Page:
By David Carkhuff/The Laconia Daily Sun
LACONIA — For next school year, Laconia schools will operate on a budget that starts from scratch, with every spending item explained and justified, according to a new format for budgeting as explained by the budget office.
"You'll see a different budget this year, it will have more information in it regarding specific accounts," said Business Administrator Christine Blouin, speaking to two members of the district's budget and personnel committee.
Committee Chairman Michael Persson and fellow board member Mal Murray received the briefing Thursday as part of a launch of the 2017-2018 budget preparation season.
This year's $32.2 million budget for Laconia schools dropped from $32.7 million in 2015-2016. Adequate Education Aid funding dropped from $10.9 million in fiscal year 2015-2016 to $10.5 million in fiscal year 2016-2017, according to the current school budget (2016-2017). The current year's aid includes $4.463 million in state property tax and $6.052 million in state adequacy aid.
Officials expect further declines in state adequacy aid, which is based largely on enrollment.
Blouin didn't delve into any specific spending estimates for next year — it's too early for that. Rather, she explained a new method of budget preparation that has been in the works since last October.
Descriptions will accompany accounts, and the budget will emerge from a "zero-based" approach.
"I would say by the end of January we should have a good handle on what we're going to be presenting as the first, 'This is what we need in a budget,'" Blouin said.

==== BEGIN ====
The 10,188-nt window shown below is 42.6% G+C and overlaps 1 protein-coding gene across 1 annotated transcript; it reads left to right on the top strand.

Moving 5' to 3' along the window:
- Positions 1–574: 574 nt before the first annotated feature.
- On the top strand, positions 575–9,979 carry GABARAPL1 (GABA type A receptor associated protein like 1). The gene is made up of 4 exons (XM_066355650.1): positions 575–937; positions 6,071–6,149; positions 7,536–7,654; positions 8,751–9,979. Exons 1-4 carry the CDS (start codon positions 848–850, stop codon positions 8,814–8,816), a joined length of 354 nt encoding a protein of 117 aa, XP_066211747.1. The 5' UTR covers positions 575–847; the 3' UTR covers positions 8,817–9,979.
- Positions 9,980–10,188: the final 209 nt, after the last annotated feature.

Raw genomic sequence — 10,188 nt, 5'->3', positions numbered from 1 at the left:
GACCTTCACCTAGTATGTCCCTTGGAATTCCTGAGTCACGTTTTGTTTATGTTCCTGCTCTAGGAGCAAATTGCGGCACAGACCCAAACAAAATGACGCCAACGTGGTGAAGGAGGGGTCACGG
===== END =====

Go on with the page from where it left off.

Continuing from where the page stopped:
Persson explained that past years' spending will no longer predicate how the budget is developed.
"Everything that goes into the budget has to be justified based upon the strategic plan, building needs, and they have to be justified, each of the lines as we're going," Persson said. "It's no longer, 'Last year we had $50,000 in this account, and that's probably about right, let's keep that there.' Now it's going to be, if there's $50,000 in that account, this is what it's for."
"Super Saturday," a meeting of district personnel and the public to hash out budget priorities, likely will take place in the second week of March, the committee agreed.
For Super Saturday, Persson recommended a look five years ahead. He said a two-year effort to develop a strategic plan is almost finished, which should inform the school board as it makes priorities in next year's budget.
"From year to year, they will be building the budget from zero-based (budgeting) again, so looking at it downstream, this year is going to take quite a bit of time, there will be quite a bit of effort," he said.
Murray said too many details could confuse the public so he praised a budget that contains justifications for spending but not too many numbers that delve into the financial weeds.
Blouin said the new format will strike a balance.
With teacher salaries, for example, "it will tell you down below, how many FTE's, how many full-time equivalents, how many positions there are, what positions are in there, and how many are grant funded."
Describing the budget format as clearer and more transparent, Blouin said she tried to list as many items as possible under budget lines, "but I also tried to compact it so you're not getting a 70-page document."
Persson said in the area of grant funding, this new approach could alleviate some public confusion.
"When people look at our administrative budget vs. what others' are, it appears that we're top heavy, when in fact we're able to have these positions because of the fact we have the grant funding to be able to do it so I think it's great that we'll have that breakdown," he said.
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